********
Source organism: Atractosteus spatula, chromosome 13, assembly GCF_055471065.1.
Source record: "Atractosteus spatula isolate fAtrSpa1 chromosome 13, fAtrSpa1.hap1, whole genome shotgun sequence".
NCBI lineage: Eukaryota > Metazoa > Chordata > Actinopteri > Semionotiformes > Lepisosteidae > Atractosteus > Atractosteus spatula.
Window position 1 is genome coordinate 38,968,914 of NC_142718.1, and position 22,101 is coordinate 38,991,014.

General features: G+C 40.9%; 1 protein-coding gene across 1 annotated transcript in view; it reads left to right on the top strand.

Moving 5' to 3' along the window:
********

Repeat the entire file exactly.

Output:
Source organism: Atractosteus spatula, chromosome 13, assembly GCF_055471065.1.
Source record: "Atractosteus spatula isolate fAtrSpa1 chromosome 13, fAtrSpa1.hap1, whole genome shotgun sequence".
NCBI lineage: Eukaryota > Metazoa > Chordata > Actinopteri > Semionotiformes > Lepisosteidae > Atractosteus > Atractosteus spatula.
Window position 1 is genome coordinate 38,968,914 of NC_142718.1, and position 22,101 is coordinate 38,991,014.

General features: G+C 40.9%; 1 protein-coding gene across 1 annotated transcript in view; it reads left to right on the top strand.

Moving 5' to 3' along the window: